17 NH Department of Health and Human Services Division of Public Health Services Avian Virus Human Virus Swine Virus Avian/Human Reassorted Virus Reassortment in Pigs

18 NH Department of Health and Human Services Division of Public Health Services 18 H1N1 Influenza Epidemic Status Worldwide

19 NH Department of Health and Human Services Division of Public Health Services General Epi Regular flu - infects approx. 10% of people in any given community -gets transmitted in households in 20% of the times where there is case in such household So far H1N1 is behaving similar H1N1 Unusual late seasonal transmission persisted through the summer months (not good news in general) High attack rate younger people Most hospitalizations/deaths in high risk groups Generally mild illness in healthy persons

20 NH Department of Health and Human Services Division of Public Health Services What to Expect this Season Presently it is expected that the current H1N1 flu pandemic will affect 30% population over six month period with <1% mortality rate Most cases will be mild: –People will be sick at home for a week –High risk groups more likely to be hospitalized or die Vaccines available for: –Seasonal influenza (now and ongoing) –H1N1 (expected in October)

21 NH Department of Health and Human Services Division of Public Health Services Flu Treatment Interim recommendations from the Centers for Disease Control (CDC) states that persons who are not at higher risk for complications do not require antiviral medications.

22 NH Department of Health and Human Services Division of Public Health Services Flu Treatment Antiviral treatment is recommended: –Hospitalized patients –Pregnant women –Children younger than 5 years old –Adults 65 years and older –Children and adults with chronic medical conditions, immunosuppression or receiving long- term aspirin therapy –Residents of nursing homes and other chronic care facilities

23 NH Department of Health and Human Services Division of Public Health Services Prevention after Exposure Should be considered for persons who meet BOTH of the following: –Close contact with a H1N1 case (confirmed, probable or suspected) during the infectious period –At high risk of influenza-related complications OR working as a healthcare worker with risk of transmission to patients at high risk for flu-related complications and can be started within 48 hours after exposure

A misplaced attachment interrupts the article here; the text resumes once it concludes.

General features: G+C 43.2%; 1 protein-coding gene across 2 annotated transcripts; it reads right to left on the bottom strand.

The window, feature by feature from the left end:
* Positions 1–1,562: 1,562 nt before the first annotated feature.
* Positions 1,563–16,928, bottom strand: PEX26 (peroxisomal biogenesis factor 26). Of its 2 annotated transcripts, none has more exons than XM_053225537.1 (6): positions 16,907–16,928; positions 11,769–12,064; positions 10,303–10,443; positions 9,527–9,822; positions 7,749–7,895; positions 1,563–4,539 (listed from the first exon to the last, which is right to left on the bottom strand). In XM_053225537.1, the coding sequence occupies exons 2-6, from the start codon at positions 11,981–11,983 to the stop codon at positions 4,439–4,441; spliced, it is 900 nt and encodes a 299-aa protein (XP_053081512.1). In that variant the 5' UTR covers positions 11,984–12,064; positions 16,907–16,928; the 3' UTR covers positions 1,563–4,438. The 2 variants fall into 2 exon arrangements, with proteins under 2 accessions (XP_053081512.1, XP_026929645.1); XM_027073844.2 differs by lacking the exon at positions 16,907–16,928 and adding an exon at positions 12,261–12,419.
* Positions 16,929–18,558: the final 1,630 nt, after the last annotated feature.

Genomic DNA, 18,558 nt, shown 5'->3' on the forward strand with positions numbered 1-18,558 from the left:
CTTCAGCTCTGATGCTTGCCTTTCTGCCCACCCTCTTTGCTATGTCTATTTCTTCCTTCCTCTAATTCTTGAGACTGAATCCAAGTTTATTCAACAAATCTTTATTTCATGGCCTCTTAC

24 NH Department of Health and Human Services Division of Public Health Services Prevention for Children after exposure Antivirals recommended for children younger than five years old OR if they have a medical condition that puts them at high risk for complications. Recommendation to be used if contact is within 48 hours after close contact to a H1N1 case

25 NH Department of Health and Human Services Division of Public Health Services Prevention for Pregnant Women after exposure Pregnant women who are close contacts with suspected, probable or confirmed cases of H1N1 influenza should receive antiviral medications

26 NH Department of Health and Human Services Division of Public Health Services

27 NH Department of Health and Human Services Division of Public Health Services Recommendations for Prevention Hand washing Cover your cough If you are sick, stay home (schools, office, etc..) Stay out until 24 hours after the resolution of fever (without fever reducing meds) Surface cleaning with appropriate cleaners commonly touched surfaces as needed 27

28 NH Department of Health and Human Services Division of Public Health Services Get Influenza Vaccinations Seasonal “flu shot” –May protect against seasonal influenza –Reduces circulating flu Reduces confusion with pandemic Prevents gene swapping Pandemic flu strain vaccine, when available –Requires 4-6 months to make Manufacturing capacity limited

29 NH Department of Health and Human Services Division of Public Health Services Initial Target Groups for H1N1 Vaccine Pregnant women Health care workers and emergency services personnel People who live with or provide care for infants under 6 months of age Children and young adults from 6 months to 24 years People aged 25 to 64 years with underlying medical conditions (e.g. asthma, diabetes) The groups listed above total approximately 159 million people in the United States. In NH – approx. 700,000

30 NH Department of Health and Human Services Division of Public Health Services A limited supply? – following groups be vaccinated first- Subsets of initial target groups Pregnant women Children 6 months to 5 years Health care workers and first responders with direct patient contact Followed as soon as possible by: Children 5 through 18 years of age who have chronic medical conditions. Household contacts of children less than 6 months of age, especially siblings Young adults 19 – 24 years of age with medical conditions

31 NH Department of Health and Human Services Division of Public Health Services Don’t Forget the Basics Wash your hands frequently Always cover your cough Avoid touching your eyes, nose or mouth Do not share drinking/eating utensils Avoid contact will ill persons if possible Clean frequently used surfaces Monitor your own health Stay home if you are sick

32 NH Department of Health and Human Services Division of Public Health Services Thanks – Questions ?